Health savings accounts are trust accounts that consist of contributions by the customer and a trustee, typically an employer, that provide a reserve to pay medical costs not covered by the insured's primary insurance, which must be a high-deductible health plan. Medicare subscribers may not enroll in an HSA, but they may enroll in a medical savings account.
Health savings accounts were created to give patients more control over their medical expenses. Account holders may use HSA funds, which are tax-exempt, to pay medical expenses not covered by their health insurance as well as deductibles that must be met before health insurance kicks in. High-deductible plans might be chosen by employers to lower insurance costs or offered by high-risk insurers to keep premium payments low. Savings may be rolled over from year to year and may also follow the account holder who leaves one job for another.
The End of the HSA
Once you enroll in Medicare -- typically when you qualify for Social Security -- you may no longer make contributions to an HSA. Even if you delay collecting Social Security or enroll for only Part A of Medicare, this rule applies. The Affordable Care Act placed some new limits on HSA expenditures, but you may continue to spend from your HSA on medical expenses, including long-term care policies, costs not covered by Medicare Parts A and B, prescription drug coverage, and co-pays until your HSA is depleted.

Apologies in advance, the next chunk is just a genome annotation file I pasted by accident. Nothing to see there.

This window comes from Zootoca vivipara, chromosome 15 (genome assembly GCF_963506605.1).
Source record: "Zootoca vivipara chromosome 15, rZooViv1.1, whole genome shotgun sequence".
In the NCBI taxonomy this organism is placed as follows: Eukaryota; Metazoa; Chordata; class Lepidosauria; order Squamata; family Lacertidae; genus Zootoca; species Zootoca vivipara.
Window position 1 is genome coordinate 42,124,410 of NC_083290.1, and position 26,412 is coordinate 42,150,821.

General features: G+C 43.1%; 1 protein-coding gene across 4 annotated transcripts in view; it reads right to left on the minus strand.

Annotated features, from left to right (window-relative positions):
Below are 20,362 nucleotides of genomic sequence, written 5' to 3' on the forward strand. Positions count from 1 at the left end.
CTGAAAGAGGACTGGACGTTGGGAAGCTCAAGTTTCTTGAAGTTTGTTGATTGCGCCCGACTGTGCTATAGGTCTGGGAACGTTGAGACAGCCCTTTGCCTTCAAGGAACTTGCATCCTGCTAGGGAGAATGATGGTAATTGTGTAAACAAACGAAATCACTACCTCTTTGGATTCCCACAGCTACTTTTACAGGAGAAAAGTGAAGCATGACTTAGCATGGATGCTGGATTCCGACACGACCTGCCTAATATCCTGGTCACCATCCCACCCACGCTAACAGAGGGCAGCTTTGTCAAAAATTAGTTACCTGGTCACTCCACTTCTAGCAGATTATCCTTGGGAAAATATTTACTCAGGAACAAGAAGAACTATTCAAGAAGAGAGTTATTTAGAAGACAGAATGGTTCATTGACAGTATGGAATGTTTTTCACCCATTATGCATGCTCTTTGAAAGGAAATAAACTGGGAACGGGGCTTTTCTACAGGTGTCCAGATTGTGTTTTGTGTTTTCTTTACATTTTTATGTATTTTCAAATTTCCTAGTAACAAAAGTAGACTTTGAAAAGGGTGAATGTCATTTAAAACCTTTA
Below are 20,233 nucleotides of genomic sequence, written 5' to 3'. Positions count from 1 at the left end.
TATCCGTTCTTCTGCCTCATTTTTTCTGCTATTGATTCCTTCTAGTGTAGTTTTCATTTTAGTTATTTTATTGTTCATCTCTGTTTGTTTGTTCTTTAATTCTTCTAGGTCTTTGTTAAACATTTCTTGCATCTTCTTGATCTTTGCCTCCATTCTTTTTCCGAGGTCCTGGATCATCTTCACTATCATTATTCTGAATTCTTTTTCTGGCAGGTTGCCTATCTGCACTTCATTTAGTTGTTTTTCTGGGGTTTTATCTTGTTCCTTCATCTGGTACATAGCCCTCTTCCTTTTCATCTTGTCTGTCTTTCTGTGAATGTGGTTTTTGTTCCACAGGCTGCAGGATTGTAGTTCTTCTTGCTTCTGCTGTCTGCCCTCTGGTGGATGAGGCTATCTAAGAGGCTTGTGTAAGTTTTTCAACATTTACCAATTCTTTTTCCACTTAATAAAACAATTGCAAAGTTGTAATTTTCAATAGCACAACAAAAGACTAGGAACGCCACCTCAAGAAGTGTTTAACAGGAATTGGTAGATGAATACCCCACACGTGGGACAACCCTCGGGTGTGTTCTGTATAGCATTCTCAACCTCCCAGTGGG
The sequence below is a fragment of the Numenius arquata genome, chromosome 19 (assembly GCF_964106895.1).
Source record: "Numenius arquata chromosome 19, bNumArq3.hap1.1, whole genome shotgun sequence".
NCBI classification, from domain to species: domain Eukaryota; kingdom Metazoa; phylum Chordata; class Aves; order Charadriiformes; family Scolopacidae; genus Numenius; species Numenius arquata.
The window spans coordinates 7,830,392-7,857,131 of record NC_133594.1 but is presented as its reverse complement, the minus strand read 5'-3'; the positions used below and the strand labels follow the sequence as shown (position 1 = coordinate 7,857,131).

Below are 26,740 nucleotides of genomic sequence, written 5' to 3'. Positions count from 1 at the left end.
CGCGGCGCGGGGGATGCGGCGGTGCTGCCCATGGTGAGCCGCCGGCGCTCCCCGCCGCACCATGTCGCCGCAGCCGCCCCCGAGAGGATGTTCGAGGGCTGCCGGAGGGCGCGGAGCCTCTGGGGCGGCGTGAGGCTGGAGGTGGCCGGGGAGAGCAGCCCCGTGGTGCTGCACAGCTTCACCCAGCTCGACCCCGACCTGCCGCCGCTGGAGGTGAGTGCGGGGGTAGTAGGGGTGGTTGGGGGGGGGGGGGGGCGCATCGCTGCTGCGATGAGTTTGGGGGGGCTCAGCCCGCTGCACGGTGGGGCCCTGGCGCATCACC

Enter the MSA
The same insurance companies that offer private health insurance assume management of Medicare for many people by offering Medicare Advantage, Medigap and other policies. These plans -- and the companies that offer them -- vary from state to state, so you'll need to check with local insurance agents or an online source such as Medicare's Plan Finder. Companies that offer high-deductable Medicare Advantage plans might also offer Medical Savings Accounts, which work like HSAs to compensate for the high deductible. Although you choose the bank and direct payments from your account, only the plan makes contributions to the account.
What MSAs Don't Do
Medical savings accounts don't require a premium payment from Medicare subscribers, but they also don't build up as fast because the Medicare contribution is smaller than HSA combined contributions. They cannot be used with Medigap plans, which are designed to provide money to pay for uncovered costs. Not all companies carry MSAs, so you might have to check with several before finding one that offers the Advantage-MSA combination.
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- Internal Revenue Service: Health Savings Accounts And Other Tax-Favored Health Plans
- IRS: Publication 502 -- Introductory Material
- Bankrate: How Health Care Reform Changes FSAs, HSAs
- Medicare Interactive: Health Savings Accounts (HSAs) and Medicare
- AARP: Can I Have a Health Savings Account as Well as Medicare?
- HSA Resources: Part III - Administrative, Procedural, and Miscellaneous: Notice 2004-50
- Medicare.gov: Medicare Medical Savings Account Plans
- Medicare.gov: Examples of Medicare Medical Savings Account (MSA) Plans
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